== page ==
Vitamin D and breast cancer

Date:

26-Feb-2001

Source

Cancer Research

Related Monographs

Consumer Data: Vitamin D Breast Cancer
Professional Data: Vitamin D Breast Cancer

Article

The incidence of breast cancer has been increasing steadily for decades. In 1972 when President Nixon declared our national war on cancer, a woman’s lifetime risk of developing breast cancer was 1 in 20. Today breast cancer rates have escalated to the point where women’s lifetime risk of developing breast cancer is 1 in 8. In the year 2000, the American Cancer Society estimates that nearly 182,800 women will be diagnosed with breast cancer and approximately 40,800 women will die from it. This means that every three minutes a woman in the United States is diagnosed with breast cancer and every twelve minutes, a woman dies from this dreaded disease. Breast cancer has become the second largest cause of cancer death in women, after skin cancer, and the leading cause of death for women between the ages of 35 and 54. Consequently, some physicians and research scientists are now referring to this as the breast cancer epidemic.

An article published in the February 2001 issue of the journal, Cancer Research, evaluated the role that vitamin D plays in breast cancer cells. Vitamin D is a fat-soluble vitamin that is converted in the kidneys to the hormone calcitrol, which is actually the most active form of vitamin D. The effects of this hormone are targeted at the intestines and bones. The authors of this particular study conducted in Israel set out to determine if vitamin D works as a pro-oxidant in breast cancer cells. The mechanism by which vitamin D affects breast cancer cells is a complex maze of enzyme reactions. The results of this study indicated to the authors that vitamin D does in fact act as a pro-oxidant in breast cancer cells. They state that vitamin D, "causes an increase in the overall cellular redox potential that could translate into modulation of redox-sensitive enzymes and transcription factors that regulate cell cycle progression, differentiation, and apoptosis", or cell death.1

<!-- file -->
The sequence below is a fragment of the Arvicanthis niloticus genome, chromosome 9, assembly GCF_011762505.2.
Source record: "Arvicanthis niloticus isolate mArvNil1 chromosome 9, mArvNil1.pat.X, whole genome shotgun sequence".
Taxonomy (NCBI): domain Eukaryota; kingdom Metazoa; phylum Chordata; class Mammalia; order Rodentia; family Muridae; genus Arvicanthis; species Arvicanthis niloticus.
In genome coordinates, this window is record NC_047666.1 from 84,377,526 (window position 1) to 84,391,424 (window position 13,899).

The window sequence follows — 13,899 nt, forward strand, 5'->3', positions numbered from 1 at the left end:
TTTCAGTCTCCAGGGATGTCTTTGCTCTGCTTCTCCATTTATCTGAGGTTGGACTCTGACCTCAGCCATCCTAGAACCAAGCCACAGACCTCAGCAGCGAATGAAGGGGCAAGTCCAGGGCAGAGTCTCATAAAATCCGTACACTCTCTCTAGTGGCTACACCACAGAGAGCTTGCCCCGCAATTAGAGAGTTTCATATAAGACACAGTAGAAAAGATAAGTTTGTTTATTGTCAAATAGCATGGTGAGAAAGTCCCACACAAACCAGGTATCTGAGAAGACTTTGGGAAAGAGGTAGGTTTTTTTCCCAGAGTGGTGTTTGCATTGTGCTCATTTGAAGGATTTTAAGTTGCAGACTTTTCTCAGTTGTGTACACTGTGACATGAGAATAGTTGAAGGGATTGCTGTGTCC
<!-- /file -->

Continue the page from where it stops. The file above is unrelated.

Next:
References

1. Koren R, et al. Vitamin D is a prooxidant in breast cancer cells. Cancer Res 2001 Feb 15;61(4):1439-44.